On appeal Schaefer charges that the trial court committed several errors in refusing to suppress the evidence seized from his barn. His primary asseveration is that Forey's affidavit in support of the warrant contained inadequate information to justify a finding of probable cause. This asseveration has two prongs. First, the appellant maintains that the information provided by the confidential informants was unreliable (and, therefore, unusable) because the affidavit did not set forth sufficient bases for crediting those sources. Second, the appellant maintains that much of the informants' fingerpointing was predicated on outdated information (and, therefore, unusable). The appellant insists that, if all the untrustworthy information is stripped from the affidavit, there is too little left to sustain a finding of probable cause.

A. Standard of Review.

The Fourth Amendment provides that "no Warrants shall issue, but upon probable cause, supported by Oath or affirmation, and particularly describing the place to be searched." U.S. Const. amend. IV. Probable cause exists when "the affidavit upon which a warrant is founded demonstrates in some trustworthy fashion the likelihood that an offense has been committed and that there is sound reason to believe that a particular search will turn up evidence of it." United States v. Aguirre, 839 F.2d 854, 857-58 (1st Cir. 1988). The magistrate issuing the warrant must look to the totality of the circumstances in order to ascertain the existence of probable cause. See Illinois v. Gates, 462 U.S. 213, 238 (1983); see also United States v. Figueroa, 818 F.2d 1020, 1024 (1st Cir. 1987).

This holistic approach also applies when a district court is called upon to evaluate a magistrate's determination that, based on the totality of the circumstances indicated in a supporting affidavit, probable cause exists to search particular premises. See Aguirre, 839 F.2d at 857-58. And the same approach holds when a reviewing tribunal is called upon to assess the district court's denial of a suppression motion that challenges such a probable cause determination. See id. Yet such review cannot start from scratch. "A magistrate's determination of probable cause should be paid great deference by reviewing courts." Gates, 462 U.S. at 236 (citation and internal quotation marks omitted). Moreover, on an appeal from a district court's ruling on a suppression motion, judicial scrutiny must be filtered through a second layer of deference; although the appellate court reviews the district court's ultimate legal conclusion - in this context, the existence vel non of probable cause - de novo, it must accept the district court's subsidiary findings of fact unless those findings are clearly erroneous. 2 See Zapata, 18 F.3d at 975.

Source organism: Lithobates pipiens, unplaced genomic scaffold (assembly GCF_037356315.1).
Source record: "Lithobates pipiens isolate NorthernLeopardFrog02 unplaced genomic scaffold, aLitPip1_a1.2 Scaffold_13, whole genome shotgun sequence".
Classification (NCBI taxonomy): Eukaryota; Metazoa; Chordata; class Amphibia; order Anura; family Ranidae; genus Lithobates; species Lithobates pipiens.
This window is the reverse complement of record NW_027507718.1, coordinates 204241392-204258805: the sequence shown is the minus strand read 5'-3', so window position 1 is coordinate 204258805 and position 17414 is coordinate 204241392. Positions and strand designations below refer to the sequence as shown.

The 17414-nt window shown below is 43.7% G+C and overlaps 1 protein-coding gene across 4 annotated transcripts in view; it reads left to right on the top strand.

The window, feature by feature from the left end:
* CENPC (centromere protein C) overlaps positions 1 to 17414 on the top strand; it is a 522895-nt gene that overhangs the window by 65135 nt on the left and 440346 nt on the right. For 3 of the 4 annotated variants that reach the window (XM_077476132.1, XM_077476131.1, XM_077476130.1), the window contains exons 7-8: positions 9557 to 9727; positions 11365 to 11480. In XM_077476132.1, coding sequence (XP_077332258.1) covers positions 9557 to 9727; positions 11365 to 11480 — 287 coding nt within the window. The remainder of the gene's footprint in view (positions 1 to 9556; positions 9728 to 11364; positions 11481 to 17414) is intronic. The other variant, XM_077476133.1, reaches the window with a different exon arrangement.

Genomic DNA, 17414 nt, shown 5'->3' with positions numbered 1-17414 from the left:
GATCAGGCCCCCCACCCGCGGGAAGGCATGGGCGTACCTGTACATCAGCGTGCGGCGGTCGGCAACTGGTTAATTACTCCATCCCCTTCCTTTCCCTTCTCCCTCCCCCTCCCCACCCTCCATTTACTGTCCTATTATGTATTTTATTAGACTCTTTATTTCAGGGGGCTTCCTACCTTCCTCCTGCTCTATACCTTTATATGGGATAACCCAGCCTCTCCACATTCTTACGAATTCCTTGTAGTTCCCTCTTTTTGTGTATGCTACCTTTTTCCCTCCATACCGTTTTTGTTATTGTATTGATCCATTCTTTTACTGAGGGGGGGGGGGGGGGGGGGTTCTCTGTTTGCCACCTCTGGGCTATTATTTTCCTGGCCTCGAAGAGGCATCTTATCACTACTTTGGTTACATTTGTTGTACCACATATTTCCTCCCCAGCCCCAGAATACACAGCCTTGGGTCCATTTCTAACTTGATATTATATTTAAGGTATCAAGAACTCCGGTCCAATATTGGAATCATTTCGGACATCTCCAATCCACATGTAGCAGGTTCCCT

B. Reliance on Informants.

The appellant calumnizes Forey's heavy reliance on statements of the two confidential informants, complaining that her affidavit provides too rickety a foundation for evaluating the informants' veracity or bases of knowledge. Relatedly, the appellant suggests that the trooper did not adequately corroborate the informants' statements. Though forcefully made by able counsel, the appellant's arguments are unfounded.

The use of confidential informants in criminal investigations is commonplace. See, e.g., United States v. Manning, 79 F.3d 212, 220 (1st Cir. 1996); United States v. Vargas, 931 F.2d 112, 115-16 (1st Cir. 1991). The practice has been characterized as a necessary part of police work. See Gates, 462 U.S. at 237-38. What is more, an informant's tales need not invariably be buttressed by extensive encomia to his veracity or detailed discussions of the source of his knowledge. While an informant's truthfulness and basis of knowledge are "highly relevant in determining the value of his report," the Court has cautioned that "these elements should [not] be understood as entirely separate and independent requirements to be rigidly exacted in every case." Id. at 230.

Here, Forey's affidavit contains more than enough substantiation to lend credence to the confidential informants' reports. First, Forey expressly stated that CI-1 had a proven track record, and fortified this statement by attesting that, to her personal knowledge, CI-1 had assisted the police in the apprehension of another drug felon. We heretofore have held - and today reaffirm - that such an indicium of reliability may itself be sufficient to bulwark an informant's report. 3 See United States v. 5 Bell Rock Rd., 896 F.2d 605, 608-09 (1st Cir. 1990). Second, Forey's affidavit explains that CI-2's information included declarations against penal interest. The fact that an informant's statements are against his or her penal interest adds credibility to the informant's report. See United States v. Fields, 72 F.3d 1200, 1214 (5th Cir. 1996), petition for cert. filed, 64 U.S.L.W. 3709 (U.S. Apr. 8, 1996) (No. 95-1639); Turner v. Caspari, 38 F.3d 388, 393 (8th Cir. 1994).